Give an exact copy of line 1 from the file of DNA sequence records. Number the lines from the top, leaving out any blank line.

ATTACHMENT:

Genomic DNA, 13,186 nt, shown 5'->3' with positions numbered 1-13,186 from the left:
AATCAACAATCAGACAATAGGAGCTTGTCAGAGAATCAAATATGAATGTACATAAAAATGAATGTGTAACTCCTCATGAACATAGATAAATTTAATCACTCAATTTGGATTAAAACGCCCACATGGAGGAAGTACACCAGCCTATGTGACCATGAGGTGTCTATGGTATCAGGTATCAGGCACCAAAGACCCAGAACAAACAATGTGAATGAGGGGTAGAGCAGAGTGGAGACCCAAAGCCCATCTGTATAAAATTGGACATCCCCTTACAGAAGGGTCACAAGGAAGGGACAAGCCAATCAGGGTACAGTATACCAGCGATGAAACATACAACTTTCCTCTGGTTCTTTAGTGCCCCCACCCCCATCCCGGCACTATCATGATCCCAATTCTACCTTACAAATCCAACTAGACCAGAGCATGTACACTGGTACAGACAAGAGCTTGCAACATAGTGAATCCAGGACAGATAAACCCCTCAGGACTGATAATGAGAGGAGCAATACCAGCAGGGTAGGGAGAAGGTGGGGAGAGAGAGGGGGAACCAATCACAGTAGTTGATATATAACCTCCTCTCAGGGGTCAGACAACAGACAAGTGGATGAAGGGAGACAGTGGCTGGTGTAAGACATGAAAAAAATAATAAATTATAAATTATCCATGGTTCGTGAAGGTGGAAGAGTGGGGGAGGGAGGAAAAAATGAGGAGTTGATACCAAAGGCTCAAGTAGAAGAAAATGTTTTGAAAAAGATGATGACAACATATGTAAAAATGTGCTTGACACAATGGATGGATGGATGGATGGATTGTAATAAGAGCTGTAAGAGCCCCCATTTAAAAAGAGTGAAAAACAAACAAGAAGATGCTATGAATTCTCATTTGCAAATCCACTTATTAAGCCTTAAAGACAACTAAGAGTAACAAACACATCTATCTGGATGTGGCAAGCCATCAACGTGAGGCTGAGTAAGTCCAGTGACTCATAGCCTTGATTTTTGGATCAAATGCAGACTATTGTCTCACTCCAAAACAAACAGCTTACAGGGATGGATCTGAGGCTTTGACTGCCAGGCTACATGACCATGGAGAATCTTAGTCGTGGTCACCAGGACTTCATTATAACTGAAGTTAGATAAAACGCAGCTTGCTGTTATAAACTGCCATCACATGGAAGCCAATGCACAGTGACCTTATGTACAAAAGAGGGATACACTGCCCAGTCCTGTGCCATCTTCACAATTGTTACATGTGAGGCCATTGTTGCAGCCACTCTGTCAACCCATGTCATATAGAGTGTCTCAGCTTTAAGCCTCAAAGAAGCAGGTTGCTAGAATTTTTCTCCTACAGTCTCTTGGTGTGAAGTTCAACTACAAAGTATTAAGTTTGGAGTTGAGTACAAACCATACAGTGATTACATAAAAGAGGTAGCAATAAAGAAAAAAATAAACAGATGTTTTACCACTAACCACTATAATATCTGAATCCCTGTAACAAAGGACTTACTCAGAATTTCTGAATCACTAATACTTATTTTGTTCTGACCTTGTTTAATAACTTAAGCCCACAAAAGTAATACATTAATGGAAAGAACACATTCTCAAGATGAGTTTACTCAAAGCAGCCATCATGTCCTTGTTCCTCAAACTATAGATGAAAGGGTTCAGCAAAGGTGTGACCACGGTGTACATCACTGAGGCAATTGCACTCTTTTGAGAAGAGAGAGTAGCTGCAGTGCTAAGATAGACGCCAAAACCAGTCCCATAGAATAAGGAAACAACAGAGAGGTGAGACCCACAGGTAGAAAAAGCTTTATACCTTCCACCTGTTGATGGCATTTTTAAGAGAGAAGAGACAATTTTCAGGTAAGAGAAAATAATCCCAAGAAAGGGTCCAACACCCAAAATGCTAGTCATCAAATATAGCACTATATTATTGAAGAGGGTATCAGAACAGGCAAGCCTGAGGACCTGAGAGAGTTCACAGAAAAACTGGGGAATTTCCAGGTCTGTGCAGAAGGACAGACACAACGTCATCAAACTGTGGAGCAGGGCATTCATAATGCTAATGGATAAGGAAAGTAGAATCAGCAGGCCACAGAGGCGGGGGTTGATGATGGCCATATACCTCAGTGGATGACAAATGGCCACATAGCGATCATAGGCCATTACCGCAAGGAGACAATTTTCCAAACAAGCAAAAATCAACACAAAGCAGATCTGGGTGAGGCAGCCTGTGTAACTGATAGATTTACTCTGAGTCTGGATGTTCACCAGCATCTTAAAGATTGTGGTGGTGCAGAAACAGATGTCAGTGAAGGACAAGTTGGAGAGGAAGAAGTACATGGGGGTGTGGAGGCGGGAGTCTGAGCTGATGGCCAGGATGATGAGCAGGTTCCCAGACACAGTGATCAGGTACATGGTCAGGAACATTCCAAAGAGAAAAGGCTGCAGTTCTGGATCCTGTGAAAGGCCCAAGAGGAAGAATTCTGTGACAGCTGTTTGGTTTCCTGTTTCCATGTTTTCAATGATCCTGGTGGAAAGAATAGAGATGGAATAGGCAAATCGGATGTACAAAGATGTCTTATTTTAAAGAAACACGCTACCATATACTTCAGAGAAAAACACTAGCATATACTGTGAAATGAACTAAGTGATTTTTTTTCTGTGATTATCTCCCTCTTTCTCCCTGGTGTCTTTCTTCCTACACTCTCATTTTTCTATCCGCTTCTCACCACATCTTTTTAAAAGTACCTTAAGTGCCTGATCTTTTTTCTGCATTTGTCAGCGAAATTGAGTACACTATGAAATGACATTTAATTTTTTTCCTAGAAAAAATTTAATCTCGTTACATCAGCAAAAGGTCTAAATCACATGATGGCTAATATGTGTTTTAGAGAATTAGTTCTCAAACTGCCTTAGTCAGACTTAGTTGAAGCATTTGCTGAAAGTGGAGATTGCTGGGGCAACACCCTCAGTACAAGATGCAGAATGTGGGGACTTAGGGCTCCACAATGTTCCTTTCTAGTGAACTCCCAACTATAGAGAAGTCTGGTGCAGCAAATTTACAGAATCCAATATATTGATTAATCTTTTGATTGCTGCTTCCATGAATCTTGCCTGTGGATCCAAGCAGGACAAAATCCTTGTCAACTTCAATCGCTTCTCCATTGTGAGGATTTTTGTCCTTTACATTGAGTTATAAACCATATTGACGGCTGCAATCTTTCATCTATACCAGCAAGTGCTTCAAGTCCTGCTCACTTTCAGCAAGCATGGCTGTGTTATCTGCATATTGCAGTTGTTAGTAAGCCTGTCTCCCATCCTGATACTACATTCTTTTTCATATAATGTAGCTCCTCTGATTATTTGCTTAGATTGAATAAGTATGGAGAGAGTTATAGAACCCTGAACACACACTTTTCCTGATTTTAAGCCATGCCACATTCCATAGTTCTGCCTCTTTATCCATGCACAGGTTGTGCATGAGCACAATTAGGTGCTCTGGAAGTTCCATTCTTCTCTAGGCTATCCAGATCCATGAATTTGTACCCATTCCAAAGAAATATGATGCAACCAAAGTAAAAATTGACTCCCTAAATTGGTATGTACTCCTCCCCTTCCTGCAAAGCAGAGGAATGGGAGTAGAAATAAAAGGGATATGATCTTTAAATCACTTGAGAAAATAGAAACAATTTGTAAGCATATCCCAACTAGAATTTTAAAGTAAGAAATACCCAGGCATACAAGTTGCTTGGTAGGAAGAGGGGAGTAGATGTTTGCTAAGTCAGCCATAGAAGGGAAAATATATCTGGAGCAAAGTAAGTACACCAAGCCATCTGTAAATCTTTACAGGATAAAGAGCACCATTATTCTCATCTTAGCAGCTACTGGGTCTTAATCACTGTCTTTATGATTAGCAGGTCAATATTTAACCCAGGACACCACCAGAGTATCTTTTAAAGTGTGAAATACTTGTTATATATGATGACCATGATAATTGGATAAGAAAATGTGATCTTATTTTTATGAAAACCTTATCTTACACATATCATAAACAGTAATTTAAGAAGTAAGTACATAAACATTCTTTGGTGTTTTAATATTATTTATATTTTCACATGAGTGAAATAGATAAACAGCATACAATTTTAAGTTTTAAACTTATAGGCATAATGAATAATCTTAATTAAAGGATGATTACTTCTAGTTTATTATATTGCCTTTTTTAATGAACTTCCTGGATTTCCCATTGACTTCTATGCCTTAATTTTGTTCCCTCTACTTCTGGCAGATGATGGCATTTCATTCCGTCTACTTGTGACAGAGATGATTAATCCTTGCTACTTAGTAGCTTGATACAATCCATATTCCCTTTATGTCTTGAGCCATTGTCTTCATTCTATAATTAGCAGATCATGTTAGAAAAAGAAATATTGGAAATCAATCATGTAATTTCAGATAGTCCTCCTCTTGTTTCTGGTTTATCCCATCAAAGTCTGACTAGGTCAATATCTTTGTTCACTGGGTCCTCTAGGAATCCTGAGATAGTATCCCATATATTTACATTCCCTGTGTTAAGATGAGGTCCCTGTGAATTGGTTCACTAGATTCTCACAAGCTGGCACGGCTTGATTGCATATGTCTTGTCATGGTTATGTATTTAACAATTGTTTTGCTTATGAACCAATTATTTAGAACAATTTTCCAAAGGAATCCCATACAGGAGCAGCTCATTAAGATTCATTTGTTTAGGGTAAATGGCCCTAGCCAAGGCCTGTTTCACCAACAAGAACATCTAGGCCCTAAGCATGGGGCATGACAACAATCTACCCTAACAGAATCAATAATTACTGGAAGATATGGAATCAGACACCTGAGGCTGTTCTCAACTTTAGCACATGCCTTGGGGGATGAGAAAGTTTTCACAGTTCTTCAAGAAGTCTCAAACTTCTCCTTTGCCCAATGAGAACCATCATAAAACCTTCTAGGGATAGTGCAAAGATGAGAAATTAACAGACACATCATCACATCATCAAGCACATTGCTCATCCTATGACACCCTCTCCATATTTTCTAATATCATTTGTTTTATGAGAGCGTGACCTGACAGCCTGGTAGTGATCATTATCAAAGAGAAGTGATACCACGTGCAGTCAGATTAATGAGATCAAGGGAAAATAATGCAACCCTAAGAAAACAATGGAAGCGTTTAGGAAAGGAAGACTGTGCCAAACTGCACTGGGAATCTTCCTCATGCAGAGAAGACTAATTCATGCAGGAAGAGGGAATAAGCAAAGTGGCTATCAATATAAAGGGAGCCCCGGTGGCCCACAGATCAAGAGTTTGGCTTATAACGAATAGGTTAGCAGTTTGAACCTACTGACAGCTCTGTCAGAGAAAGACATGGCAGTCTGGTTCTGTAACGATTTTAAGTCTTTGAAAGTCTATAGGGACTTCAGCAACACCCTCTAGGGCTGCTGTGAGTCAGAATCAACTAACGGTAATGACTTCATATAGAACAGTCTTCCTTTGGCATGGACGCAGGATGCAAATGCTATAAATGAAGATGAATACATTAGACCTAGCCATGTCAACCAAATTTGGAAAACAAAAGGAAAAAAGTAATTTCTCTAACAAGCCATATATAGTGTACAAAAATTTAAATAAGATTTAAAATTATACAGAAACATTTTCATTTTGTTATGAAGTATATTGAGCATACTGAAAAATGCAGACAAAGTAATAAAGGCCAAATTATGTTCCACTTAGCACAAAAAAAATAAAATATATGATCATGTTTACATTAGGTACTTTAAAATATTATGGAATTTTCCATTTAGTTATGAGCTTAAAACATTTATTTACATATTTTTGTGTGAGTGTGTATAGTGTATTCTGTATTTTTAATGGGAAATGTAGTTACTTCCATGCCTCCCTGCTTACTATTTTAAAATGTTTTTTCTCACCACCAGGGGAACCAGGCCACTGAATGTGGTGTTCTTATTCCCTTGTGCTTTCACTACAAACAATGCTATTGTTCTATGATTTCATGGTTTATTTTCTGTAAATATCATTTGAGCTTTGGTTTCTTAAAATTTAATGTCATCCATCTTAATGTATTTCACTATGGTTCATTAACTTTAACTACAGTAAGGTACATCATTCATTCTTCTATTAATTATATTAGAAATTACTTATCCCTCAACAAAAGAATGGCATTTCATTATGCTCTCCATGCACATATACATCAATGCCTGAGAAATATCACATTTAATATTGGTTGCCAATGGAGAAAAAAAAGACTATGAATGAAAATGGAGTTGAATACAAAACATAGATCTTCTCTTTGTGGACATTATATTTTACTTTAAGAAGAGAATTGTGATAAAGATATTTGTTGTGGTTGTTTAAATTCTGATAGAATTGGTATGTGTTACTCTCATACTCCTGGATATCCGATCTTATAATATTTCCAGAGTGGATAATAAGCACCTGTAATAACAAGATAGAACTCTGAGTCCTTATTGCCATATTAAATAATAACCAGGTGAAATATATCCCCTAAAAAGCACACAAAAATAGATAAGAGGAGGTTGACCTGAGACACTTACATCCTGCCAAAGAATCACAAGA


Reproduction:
Genomic DNA, 13,186 nt, shown 5'->3' with positions numbered 1-13,186 from the left: